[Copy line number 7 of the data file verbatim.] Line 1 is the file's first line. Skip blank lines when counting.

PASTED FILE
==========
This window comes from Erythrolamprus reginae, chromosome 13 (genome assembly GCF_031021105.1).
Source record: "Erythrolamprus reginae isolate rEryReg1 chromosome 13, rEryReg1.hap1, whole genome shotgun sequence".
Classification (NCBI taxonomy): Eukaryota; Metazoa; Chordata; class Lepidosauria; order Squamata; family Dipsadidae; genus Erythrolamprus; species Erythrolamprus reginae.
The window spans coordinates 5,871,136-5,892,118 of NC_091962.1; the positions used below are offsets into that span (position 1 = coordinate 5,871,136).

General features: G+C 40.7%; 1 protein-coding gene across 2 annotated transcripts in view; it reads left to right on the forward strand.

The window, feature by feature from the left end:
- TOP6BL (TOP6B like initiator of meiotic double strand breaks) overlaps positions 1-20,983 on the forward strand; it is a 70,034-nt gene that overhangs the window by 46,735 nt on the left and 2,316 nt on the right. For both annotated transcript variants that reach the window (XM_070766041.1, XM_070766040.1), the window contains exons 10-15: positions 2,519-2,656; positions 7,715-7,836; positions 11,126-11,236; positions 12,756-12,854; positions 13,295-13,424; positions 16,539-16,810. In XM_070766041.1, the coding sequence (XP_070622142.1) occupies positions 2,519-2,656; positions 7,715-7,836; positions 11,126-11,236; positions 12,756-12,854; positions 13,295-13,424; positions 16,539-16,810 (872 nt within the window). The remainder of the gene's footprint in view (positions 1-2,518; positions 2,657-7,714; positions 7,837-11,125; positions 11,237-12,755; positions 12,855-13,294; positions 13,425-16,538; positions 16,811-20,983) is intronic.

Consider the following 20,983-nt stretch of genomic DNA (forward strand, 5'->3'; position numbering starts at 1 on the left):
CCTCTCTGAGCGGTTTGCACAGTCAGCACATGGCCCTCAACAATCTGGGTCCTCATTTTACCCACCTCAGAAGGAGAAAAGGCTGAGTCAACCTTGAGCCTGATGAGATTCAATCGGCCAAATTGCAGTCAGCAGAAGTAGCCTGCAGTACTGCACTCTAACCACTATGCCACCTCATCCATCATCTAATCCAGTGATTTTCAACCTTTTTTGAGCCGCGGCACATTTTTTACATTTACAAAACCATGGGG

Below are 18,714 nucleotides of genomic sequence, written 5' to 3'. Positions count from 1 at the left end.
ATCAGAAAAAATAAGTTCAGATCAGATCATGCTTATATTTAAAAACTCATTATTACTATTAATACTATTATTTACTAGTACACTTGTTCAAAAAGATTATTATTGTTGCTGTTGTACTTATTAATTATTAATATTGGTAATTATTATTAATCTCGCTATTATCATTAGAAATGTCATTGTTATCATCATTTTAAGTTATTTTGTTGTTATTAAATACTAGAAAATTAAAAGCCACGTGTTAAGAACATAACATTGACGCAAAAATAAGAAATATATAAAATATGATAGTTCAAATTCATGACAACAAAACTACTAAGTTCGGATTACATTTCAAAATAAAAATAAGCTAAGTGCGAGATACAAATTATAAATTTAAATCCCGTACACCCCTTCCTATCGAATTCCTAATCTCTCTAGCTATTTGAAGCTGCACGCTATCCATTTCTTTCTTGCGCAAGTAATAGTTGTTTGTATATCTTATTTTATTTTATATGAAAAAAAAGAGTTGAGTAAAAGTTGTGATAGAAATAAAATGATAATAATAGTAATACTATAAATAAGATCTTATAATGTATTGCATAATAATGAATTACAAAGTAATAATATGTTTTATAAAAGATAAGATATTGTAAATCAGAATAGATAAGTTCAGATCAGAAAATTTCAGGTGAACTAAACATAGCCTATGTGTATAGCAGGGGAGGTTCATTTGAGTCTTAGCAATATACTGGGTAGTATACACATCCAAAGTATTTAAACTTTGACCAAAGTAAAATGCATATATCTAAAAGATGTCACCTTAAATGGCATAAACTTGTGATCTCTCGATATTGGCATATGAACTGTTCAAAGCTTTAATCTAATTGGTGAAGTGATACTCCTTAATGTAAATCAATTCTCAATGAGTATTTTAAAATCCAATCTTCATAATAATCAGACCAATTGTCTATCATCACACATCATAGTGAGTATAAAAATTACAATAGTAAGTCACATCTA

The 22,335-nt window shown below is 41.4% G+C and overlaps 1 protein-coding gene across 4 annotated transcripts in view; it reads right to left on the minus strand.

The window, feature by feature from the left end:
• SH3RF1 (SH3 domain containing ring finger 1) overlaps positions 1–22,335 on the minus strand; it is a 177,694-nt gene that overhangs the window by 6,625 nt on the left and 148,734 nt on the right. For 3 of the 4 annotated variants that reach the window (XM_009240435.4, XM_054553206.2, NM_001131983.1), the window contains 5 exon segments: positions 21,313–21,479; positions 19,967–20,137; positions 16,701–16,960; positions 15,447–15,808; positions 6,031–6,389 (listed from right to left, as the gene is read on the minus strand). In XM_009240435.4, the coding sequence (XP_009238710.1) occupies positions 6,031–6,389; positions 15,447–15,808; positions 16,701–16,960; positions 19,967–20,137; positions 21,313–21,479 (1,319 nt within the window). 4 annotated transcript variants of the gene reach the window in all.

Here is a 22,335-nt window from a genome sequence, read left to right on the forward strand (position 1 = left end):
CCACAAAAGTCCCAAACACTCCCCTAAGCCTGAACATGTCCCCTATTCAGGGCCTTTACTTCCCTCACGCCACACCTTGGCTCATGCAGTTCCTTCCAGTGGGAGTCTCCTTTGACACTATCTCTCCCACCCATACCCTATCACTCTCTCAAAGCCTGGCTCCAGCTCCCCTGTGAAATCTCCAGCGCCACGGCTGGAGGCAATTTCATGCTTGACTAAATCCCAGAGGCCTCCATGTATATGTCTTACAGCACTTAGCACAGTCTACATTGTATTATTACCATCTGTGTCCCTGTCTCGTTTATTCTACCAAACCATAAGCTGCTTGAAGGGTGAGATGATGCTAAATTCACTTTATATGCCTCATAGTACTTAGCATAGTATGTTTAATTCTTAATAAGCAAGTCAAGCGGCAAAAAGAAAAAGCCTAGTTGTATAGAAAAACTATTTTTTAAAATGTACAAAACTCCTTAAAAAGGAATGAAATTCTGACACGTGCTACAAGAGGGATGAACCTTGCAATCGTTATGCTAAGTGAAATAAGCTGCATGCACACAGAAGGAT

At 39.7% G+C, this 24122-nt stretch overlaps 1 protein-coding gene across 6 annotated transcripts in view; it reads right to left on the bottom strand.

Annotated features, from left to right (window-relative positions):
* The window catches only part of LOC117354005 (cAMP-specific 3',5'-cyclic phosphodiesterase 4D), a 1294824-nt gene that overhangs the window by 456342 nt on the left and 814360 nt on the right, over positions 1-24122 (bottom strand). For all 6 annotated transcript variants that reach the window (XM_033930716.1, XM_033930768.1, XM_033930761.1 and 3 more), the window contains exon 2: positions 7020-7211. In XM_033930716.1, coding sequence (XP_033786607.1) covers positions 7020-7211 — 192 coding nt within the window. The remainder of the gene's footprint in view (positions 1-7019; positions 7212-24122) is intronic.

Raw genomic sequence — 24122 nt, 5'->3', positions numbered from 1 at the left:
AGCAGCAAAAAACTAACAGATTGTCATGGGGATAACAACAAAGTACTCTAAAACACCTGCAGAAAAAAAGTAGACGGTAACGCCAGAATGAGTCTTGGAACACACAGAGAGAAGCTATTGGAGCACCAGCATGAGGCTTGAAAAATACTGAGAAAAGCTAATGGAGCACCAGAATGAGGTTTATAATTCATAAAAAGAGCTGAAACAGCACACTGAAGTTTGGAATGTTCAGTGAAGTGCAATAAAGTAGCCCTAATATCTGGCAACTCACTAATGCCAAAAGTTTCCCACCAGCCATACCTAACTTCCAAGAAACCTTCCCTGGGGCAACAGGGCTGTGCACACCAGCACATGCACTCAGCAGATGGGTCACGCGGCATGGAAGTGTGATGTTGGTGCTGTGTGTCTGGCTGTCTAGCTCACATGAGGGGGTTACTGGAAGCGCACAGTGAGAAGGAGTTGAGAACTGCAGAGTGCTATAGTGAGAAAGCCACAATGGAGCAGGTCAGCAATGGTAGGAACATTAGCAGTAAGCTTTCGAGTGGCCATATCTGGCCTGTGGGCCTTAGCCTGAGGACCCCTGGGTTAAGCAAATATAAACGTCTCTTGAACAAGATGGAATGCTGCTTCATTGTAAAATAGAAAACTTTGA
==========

- TOP6BL (TOP6B like initiator of meiotic double strand breaks) overlaps positions 1-20,983 on the forward strand; it is a 70,034-nt gene that overhangs the window by 46,735 nt on the left and 2,316 nt on the right. For both annotated transcript variants that reach the window (XM_070766041.1, XM_070766040.1), the window contains exons 10-15: positions 2,519-2,656; positions 7,715-7,836; positions 11,126-11,236; positions 12,756-12,854; positions 13,295-13,424; positions 16,539-16,810. In XM_070766041.1, the coding sequence (XP_070622142.1) occupies positions 2,519-2,656; positions 7,715-7,836; positions 11,126-11,236; positions 12,756-12,854; positions 13,295-13,424; positions 16,539-16,810 (872 nt within the window). The remainder of the gene's footprint in view (positions 1-2,518; positions 2,657-7,714; positions 7,837-11,125; positions 11,237-12,755; positions 12,855-13,294; positions 13,425-16,538; positions 16,811-20,983) is intronic.